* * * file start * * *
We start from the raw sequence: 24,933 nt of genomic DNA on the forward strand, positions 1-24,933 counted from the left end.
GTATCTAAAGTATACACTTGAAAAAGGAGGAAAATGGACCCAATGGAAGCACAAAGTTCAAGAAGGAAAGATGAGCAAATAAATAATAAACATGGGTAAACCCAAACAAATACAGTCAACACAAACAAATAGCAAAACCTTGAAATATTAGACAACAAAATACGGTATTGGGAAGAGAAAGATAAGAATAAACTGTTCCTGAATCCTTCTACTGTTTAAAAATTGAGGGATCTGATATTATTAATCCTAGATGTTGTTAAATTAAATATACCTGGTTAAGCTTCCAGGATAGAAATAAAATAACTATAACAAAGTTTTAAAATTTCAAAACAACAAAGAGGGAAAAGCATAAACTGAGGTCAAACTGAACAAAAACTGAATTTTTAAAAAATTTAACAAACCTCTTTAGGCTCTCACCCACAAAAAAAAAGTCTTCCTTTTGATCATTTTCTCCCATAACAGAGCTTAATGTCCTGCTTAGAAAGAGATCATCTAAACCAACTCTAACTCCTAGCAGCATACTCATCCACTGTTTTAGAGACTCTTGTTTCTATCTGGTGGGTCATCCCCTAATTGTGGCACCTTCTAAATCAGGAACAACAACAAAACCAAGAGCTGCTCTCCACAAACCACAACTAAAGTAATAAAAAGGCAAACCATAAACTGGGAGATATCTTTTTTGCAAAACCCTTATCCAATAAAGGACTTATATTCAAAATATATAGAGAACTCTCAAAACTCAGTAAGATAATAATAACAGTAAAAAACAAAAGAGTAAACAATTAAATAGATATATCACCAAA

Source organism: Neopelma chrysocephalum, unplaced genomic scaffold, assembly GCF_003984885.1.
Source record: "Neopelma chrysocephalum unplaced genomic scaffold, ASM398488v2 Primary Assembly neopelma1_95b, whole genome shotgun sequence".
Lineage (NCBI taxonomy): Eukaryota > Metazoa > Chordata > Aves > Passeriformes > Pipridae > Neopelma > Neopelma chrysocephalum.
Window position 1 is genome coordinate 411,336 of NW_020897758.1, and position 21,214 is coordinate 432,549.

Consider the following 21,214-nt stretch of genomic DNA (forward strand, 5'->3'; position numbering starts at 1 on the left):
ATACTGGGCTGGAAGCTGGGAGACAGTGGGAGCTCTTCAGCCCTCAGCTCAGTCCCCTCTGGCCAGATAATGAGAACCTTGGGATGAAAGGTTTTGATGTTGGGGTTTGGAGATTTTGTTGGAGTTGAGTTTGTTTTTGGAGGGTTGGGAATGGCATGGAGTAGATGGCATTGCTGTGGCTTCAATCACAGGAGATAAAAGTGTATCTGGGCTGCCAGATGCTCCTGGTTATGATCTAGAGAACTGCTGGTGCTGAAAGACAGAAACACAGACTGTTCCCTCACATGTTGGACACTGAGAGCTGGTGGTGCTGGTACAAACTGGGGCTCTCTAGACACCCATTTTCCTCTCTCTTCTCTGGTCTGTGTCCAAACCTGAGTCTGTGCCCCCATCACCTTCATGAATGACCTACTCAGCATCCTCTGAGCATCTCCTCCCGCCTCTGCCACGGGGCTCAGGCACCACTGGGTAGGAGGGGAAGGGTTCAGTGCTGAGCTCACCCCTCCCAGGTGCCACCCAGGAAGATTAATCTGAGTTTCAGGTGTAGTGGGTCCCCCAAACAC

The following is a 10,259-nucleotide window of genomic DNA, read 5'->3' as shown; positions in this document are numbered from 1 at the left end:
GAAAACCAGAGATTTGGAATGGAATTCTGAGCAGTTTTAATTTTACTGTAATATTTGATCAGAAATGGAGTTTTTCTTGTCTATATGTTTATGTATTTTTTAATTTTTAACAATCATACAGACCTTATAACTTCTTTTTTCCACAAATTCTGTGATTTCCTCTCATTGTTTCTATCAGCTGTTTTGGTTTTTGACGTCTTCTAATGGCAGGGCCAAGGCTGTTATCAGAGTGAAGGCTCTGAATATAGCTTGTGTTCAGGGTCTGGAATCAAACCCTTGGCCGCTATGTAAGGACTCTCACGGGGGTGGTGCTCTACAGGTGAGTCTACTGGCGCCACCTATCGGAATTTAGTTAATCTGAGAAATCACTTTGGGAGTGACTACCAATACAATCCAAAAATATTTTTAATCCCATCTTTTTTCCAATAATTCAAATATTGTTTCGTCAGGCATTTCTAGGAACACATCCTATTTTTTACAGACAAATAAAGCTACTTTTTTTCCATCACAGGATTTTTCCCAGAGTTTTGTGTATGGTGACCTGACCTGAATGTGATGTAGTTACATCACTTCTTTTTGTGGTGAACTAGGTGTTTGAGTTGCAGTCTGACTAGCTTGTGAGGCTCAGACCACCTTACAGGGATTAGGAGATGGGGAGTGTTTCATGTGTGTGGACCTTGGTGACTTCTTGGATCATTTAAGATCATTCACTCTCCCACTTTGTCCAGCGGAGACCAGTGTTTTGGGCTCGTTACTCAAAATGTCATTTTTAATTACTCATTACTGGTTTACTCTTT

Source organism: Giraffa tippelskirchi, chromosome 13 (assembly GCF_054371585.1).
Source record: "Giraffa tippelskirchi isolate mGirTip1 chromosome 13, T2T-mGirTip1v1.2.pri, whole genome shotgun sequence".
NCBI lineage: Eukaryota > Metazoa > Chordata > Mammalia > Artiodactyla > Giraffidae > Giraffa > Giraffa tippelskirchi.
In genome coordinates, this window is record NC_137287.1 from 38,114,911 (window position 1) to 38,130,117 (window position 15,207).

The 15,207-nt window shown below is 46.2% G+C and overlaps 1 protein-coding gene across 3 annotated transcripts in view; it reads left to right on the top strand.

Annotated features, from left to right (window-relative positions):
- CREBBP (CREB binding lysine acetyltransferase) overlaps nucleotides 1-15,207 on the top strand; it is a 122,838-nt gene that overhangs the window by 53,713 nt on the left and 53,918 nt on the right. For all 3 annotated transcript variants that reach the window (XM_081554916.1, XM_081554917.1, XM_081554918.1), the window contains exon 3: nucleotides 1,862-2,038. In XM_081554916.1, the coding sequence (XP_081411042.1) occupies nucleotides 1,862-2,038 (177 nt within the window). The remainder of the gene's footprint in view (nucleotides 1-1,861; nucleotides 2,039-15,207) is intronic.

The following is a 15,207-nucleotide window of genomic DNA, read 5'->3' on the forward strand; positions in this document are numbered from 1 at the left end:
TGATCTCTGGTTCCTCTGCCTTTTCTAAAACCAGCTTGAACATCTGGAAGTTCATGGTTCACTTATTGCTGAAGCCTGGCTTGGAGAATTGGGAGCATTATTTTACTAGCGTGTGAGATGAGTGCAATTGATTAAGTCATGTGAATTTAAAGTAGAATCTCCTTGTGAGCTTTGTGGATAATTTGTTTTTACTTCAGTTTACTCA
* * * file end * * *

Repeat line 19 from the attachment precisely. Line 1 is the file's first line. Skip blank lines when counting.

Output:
TGATCTCTGGTTCCTCTGCCTTTTCTAAAACCAGCTTGAACATCTGGAAGTTCATGGTTCACTTATTGCTGAAGCCTGGCTTGGAGAATTGGGAGCATTATTTTACTAGCGTGTGAGATGAGTGCAATTGATTAAGTCATGTGAATTTAAAGTAGAATCTCCTTGTGAGCTTTGTGGATAATTTGTTTTTACTTCAGTTTACTCA